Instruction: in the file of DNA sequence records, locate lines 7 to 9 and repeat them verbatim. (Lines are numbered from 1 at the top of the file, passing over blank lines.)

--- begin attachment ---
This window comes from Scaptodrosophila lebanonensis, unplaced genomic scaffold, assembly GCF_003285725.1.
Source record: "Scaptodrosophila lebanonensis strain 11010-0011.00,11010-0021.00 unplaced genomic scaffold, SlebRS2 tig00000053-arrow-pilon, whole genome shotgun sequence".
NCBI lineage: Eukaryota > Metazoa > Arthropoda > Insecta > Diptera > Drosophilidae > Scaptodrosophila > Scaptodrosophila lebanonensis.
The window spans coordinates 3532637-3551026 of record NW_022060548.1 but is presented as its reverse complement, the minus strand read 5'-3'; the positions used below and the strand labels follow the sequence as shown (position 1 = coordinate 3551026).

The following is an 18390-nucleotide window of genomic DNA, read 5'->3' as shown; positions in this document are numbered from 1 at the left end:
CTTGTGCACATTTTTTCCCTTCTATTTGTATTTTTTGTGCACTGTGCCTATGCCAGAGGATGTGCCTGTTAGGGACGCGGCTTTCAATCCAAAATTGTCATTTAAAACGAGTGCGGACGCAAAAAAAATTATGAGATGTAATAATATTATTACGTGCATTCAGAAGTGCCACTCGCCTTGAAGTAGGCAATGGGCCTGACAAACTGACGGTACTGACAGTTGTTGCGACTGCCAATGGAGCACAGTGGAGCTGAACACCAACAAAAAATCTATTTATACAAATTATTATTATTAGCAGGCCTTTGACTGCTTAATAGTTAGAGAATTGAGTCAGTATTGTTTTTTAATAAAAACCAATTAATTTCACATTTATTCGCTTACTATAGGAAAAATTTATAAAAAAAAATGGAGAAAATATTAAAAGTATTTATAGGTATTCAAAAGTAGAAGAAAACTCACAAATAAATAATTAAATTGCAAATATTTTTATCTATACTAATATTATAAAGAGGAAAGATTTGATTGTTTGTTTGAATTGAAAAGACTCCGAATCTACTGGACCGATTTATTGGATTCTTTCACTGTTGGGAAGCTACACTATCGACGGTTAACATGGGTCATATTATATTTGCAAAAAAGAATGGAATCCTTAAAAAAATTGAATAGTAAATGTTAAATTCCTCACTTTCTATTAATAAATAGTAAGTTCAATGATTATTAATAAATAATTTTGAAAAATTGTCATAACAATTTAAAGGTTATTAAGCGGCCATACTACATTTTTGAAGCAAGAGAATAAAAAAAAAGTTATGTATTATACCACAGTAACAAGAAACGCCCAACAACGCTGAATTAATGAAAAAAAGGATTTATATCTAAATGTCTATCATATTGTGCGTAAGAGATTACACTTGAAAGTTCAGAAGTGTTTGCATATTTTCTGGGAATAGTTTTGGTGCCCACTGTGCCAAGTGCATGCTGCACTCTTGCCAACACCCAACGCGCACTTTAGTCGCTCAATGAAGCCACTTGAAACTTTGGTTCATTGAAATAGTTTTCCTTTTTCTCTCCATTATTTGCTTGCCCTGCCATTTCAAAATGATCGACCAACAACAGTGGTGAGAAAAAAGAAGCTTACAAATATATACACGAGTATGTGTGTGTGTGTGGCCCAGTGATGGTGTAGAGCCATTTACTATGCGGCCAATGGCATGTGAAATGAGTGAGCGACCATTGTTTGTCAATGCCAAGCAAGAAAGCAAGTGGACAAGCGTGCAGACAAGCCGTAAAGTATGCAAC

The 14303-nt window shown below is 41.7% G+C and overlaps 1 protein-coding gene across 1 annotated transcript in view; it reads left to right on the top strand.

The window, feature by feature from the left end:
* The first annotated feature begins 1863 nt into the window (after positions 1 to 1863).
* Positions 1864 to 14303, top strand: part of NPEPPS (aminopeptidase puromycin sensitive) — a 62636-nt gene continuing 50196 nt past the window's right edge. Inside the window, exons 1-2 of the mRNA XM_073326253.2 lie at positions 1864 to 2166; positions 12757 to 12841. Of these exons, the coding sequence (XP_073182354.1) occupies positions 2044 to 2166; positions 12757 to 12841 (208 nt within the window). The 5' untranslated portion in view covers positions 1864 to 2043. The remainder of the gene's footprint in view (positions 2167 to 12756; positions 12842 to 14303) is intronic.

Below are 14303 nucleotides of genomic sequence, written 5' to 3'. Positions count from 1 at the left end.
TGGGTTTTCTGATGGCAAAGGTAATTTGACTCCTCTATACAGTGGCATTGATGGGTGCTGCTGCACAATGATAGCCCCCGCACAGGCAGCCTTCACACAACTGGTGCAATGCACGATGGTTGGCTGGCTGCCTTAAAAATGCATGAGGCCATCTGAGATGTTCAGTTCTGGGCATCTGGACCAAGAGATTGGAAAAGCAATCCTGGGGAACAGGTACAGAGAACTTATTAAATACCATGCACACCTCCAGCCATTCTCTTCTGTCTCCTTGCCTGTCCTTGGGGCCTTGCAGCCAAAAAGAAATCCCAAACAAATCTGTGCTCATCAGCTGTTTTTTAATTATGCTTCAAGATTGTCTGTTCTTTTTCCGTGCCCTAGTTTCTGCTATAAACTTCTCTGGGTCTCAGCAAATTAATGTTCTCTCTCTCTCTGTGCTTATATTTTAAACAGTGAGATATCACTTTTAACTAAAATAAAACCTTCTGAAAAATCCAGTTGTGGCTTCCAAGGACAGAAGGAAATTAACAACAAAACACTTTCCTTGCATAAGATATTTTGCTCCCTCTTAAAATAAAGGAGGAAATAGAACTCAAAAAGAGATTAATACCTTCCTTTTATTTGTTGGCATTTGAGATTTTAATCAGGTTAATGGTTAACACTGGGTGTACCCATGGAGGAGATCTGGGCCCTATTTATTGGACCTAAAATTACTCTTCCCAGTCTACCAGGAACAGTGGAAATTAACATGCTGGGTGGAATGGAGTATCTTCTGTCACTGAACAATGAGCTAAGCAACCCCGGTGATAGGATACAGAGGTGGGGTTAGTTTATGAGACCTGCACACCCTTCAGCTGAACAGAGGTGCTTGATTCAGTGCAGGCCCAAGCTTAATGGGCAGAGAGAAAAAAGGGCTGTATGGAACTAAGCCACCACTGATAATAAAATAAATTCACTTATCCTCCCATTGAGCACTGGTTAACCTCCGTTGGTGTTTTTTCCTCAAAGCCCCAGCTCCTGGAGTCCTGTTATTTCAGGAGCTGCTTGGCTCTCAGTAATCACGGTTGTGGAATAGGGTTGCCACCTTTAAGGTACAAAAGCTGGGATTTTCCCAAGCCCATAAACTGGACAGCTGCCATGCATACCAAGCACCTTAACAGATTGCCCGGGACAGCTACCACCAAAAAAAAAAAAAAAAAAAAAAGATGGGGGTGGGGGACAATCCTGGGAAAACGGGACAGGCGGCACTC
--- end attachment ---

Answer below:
The 14303-nt window shown below is 41.7% G+C and overlaps 1 protein-coding gene across 1 annotated transcript in view; it reads left to right on the top strand.

The window, feature by feature from the left end:
* The first annotated feature begins 1863 nt into the window (after positions 1 to 1863).